Apples are one of the oldest and most identifiable fruits worldwide. Apples are somewhat spherical besides the characteristic dimple at the top where the stem grows. How do apples attain that unique shape?
Image Credit: Harvard John A. Paulson School of Engineering and Applied Sciences.
Recently, a group of physicists and mathematicians employed findings, laboratory experiments, theory, and computation to comprehend the growth and formation of the cusp of an apple.
The observations have been published in the journal Nature Physics.
Biological shapes are often organized by the presence of structures that serve as focal points. These focal points can sometimes take the form of singularities where deformations are localized. A ubiquitous example is seen in the cusp of an apple, the inward dimple where the stalk meets the fruit.”
L Mahadevan, Study Senior Author and Lola England de Valpine Professor, Applied Mathematics, Harvard John A. Paulson School of Engineering and Applied Sciences
Mahadevan is also a professor of Organismic and Evolutionary Biology, and of Physics at Harvard John A. Paulson School of Engineering and Applied Sciences.
Mahadevan earlier created a simple theory to elaborate the formation and growth of apples; however, the project began to yield results when the experts linked observations of real apples at various growth stages and gel experiments to mirror the growth together with theory and computations.
The scientists gathered apples at different growth stages from an orchard at Peterhouse College at the University of Cambridge in the United Kingdom (the alma mater of another renowned apple lover, Sir Isaac Newton).
The researchers used those apples to map the growth of the dimple, or cusp as it was known eventually.
To comprehend the evolution of the shape of the apple and the cusp specifically, the scientists turned to a mathematical theory called singularity theory, a long-standing one. Singularity theory is employed to elaborate a host of various phenomena, from black holes to more routine examples like the light patterns at the base of a swimming pool, droplet breakup, and crack propagation.
What is exciting about singularities is that they are universal. The apple cusp has nothing in common with light patterns in a swimming pool, or a droplet breaking off from a column of water, yet it makes the same shape as they do. The concept of universality goes very deep and can be very useful because it connects singular phenomena observed in very different physical systems.”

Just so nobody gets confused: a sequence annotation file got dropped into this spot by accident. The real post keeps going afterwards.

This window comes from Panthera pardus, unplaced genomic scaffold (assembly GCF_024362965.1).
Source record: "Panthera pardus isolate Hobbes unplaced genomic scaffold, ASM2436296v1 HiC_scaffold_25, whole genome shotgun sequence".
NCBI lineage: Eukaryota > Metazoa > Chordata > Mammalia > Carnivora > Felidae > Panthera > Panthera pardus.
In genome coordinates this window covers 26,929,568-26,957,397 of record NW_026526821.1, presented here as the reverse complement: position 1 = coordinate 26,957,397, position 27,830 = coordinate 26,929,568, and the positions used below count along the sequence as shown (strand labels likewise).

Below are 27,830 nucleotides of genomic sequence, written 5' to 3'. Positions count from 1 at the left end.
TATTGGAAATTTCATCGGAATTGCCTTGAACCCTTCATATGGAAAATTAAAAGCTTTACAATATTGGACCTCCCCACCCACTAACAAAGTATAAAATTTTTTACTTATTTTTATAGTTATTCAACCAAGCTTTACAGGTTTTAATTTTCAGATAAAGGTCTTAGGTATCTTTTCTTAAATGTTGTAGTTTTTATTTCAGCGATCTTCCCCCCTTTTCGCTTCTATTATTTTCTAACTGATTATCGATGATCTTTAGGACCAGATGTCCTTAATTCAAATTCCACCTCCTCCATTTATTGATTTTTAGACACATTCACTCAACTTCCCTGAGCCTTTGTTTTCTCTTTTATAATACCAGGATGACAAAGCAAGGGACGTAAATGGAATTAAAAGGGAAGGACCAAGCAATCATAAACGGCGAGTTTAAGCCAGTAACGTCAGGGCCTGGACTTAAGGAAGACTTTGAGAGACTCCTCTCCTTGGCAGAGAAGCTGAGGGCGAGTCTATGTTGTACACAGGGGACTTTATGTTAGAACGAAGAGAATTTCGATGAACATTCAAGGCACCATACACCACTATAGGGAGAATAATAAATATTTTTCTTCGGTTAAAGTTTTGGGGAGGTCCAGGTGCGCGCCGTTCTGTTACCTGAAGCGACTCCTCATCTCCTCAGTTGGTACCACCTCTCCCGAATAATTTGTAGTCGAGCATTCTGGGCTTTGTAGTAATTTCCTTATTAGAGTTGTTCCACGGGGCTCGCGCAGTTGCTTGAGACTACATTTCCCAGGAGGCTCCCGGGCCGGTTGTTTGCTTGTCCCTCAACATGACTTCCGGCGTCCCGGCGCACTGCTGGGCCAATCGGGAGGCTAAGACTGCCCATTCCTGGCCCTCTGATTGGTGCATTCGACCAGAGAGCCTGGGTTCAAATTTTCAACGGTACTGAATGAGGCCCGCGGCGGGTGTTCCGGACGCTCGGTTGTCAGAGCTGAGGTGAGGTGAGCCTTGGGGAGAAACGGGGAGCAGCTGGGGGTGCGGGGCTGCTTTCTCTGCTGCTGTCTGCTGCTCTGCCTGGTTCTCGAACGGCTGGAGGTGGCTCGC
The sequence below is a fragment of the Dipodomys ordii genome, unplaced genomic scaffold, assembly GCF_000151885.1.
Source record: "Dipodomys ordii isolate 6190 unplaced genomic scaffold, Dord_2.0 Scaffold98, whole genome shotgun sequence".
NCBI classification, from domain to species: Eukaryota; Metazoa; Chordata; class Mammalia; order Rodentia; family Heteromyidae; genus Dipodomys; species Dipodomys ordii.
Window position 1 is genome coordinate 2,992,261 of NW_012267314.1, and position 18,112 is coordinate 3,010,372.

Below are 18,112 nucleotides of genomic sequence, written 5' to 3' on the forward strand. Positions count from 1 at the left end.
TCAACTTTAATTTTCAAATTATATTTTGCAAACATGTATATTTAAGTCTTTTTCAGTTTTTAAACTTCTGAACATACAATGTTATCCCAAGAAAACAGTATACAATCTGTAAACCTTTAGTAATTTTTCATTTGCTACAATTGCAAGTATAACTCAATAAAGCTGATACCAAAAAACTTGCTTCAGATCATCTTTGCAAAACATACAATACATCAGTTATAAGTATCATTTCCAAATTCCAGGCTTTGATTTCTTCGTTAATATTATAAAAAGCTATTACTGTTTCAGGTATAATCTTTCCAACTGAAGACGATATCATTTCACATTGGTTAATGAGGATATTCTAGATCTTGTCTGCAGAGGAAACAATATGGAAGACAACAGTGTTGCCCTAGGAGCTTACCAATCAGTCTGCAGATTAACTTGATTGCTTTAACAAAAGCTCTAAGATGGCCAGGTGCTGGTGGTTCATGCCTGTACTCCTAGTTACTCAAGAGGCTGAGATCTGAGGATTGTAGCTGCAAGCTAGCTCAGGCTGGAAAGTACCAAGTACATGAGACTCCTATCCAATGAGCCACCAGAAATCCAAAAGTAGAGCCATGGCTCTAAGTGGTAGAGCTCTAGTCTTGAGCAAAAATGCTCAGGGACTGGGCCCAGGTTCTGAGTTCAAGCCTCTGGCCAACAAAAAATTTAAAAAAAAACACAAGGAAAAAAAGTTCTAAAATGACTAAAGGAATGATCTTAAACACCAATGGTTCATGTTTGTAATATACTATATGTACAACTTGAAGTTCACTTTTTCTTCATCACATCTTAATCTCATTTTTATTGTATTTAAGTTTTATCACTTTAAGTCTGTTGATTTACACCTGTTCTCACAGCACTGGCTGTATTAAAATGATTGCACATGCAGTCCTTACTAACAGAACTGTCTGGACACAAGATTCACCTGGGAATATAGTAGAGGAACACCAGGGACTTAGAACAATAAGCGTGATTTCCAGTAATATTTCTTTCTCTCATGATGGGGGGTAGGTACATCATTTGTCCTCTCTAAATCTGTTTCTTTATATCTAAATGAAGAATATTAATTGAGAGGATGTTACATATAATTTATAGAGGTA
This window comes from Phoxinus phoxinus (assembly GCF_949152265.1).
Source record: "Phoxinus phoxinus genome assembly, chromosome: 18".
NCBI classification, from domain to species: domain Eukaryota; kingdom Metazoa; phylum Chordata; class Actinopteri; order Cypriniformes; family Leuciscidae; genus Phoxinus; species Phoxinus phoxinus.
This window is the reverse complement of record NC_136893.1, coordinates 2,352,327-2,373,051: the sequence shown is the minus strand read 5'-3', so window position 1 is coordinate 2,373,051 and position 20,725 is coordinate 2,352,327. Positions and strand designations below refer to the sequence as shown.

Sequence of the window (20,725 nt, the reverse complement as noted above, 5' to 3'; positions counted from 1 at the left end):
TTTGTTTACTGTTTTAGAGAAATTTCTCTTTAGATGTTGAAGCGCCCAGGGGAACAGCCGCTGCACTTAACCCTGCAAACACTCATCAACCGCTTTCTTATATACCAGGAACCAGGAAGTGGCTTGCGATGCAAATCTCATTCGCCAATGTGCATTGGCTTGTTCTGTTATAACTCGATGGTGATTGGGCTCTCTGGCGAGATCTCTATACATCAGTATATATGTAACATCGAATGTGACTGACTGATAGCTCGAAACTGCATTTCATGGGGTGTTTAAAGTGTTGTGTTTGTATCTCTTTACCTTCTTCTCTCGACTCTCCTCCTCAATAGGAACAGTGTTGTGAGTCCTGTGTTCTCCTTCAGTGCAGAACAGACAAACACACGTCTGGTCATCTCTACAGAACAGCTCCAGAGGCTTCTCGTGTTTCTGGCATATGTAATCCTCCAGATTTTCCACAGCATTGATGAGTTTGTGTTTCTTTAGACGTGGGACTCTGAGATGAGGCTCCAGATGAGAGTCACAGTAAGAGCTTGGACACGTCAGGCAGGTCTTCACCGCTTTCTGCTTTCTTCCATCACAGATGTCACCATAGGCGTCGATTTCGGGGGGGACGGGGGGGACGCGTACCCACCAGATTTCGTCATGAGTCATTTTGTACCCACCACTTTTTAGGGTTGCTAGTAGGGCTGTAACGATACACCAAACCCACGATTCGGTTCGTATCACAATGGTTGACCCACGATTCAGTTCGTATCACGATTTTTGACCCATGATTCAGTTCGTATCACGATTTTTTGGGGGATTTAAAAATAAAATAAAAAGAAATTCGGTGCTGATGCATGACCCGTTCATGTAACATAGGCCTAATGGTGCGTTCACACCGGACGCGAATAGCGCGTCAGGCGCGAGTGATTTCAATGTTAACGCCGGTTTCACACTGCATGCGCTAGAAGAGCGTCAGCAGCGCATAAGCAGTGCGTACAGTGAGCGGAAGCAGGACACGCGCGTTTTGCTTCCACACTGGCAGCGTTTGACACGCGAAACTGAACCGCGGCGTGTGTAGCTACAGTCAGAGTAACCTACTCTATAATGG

Thomas Michaels, Study Co-Lead Author, University College London
Thomas Michaels was a former postdoctoral fellow at SEAS.
Assembling from this theoretical framework, the scientists employed numerical simulation to comprehend how differential growth between the fruit cortex and the core results in the development of the cusp.
Using gel that swelled over time, the researchers later validated the simulations with tests that replicated the growth of apples. The tests illustrated that varying growth rates between the bulk of the apple and the stalk region led to the dimple-like cusp.
Being able to control and replay morphogenesis of singular cusps in the laboratory with simple material toolkits was particularly exciting. Varying the geometry and composition of the gel mimics showed how multiple cusps form, as seen in some apples and other drupes, such as peaches, apricots, cherries, and plums.”
Aditi Chakrabarti, Study Co-Author and Postdoctoral Fellow, Harvard John A. Paulson School of Engineering and Applied Sciences
The researchers observed that the basic fruit anatomy together with mechanical instability might play combined roles in inducing multiple cusps in fruits.
Mahadevan also says, “Morphogenesis, literally the origin of shape, is one of the grand questions in biology. The shape of the humble apple has allowed us to probe some physical aspects of a biological singularity. Of course, we now need to understand the molecular and cellular mechanisms behind the formation of the cusp, as we move slowly towards a broader theory of biological shape.”
Chakrabarti, A., et al. (2021) The cusp of an apple. Nature Physics. doi.org/10.1038/s41567-021-01335-8.